CIS Seminar - Security and Privacy in Location-based Services
3:00 PM, Friday April 1 2016
235 Weir Hall
Security and Privacy in Location-based Services
Abstract: With the development of localization techniques, networks, and mobile computing, an increasing number of location-related services emerge. In a foreseeable future, once Smart City and Inter of Things were commercialized, inevitably there will be more and more location-related services. However, the current systems of location-based services involve both privacy and security issues. From a user point of view, their location privacy, especially the visiting histories of some sensitive locations, may be disclosed by malicious attackers. Most people intuitively believe that the location privacy is preserved once they turned off the location-based services. This talk will show you that the intuition is wrong when an attacker knows the social information of a target user and his friends. Further, based on Information Theory, I will provide a quantity analysis about the amount of information disclosure. From the system point of view, the functionality of certain applications could be destroyed if malicious users insert tampered location data into their system. In this talk, I will introduce an approach to verify the trustworthiness of data. By the end of the talk, I will propose several potential research directions under this topic.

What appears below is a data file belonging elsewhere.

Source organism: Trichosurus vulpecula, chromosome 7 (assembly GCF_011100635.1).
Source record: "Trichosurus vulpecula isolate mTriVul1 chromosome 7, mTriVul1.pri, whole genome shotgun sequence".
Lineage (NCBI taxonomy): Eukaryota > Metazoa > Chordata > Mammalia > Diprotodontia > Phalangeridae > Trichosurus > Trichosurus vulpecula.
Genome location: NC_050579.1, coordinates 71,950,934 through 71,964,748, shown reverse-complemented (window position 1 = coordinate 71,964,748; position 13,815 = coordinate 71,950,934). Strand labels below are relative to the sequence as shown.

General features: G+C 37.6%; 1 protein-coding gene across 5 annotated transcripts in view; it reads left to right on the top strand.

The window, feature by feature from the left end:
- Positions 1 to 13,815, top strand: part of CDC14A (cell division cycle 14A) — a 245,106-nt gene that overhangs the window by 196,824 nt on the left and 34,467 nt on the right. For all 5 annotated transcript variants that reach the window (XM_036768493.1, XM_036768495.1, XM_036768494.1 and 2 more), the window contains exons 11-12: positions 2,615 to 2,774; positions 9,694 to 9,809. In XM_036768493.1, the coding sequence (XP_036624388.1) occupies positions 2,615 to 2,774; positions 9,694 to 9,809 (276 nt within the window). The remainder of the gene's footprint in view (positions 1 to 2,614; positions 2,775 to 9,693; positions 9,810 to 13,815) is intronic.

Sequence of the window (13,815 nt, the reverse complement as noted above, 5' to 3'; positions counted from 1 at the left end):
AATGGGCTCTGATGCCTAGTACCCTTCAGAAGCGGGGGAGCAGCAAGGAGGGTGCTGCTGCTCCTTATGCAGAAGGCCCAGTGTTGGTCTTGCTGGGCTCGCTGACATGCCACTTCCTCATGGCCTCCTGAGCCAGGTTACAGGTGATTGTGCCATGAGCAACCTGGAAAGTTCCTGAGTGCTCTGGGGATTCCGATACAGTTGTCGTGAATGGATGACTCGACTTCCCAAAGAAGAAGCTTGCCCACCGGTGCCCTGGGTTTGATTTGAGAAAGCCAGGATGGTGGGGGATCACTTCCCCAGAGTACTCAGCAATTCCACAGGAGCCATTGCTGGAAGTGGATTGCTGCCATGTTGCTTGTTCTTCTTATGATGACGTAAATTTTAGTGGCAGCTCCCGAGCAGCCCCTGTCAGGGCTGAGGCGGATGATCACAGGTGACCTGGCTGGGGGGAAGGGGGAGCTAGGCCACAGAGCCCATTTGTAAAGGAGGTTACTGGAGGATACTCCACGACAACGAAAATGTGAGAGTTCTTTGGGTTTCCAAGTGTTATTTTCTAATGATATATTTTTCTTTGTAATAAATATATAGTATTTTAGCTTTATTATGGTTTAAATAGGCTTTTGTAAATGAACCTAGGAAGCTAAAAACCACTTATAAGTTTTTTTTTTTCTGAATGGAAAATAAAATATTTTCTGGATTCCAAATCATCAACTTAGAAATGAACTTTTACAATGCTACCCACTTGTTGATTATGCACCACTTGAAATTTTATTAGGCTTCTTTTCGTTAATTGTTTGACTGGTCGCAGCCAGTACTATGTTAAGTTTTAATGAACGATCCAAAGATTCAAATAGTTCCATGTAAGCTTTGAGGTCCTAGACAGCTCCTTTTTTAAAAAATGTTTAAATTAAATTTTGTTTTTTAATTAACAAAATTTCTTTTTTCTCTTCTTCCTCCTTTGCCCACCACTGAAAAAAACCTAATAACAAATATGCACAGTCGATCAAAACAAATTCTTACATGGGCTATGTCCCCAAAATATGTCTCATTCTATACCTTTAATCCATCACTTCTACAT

Bio: Wei Chang is a Ph.D. candidate at the Department of Computer and Information Sciences at Temple University. Currently, he is applying for the tenure-track Assistant Professor position at University of Mississippi. His research interests include social information-assisted system design, design and analysis of secure distributed systems, and data privacy. He has published 16 papers in major conferences and journals, such as ICPP and TPDS. At Temple University, he has taught four different and a total of 15 courses, including data structure, discrete mathematics, web programming, and operating systems.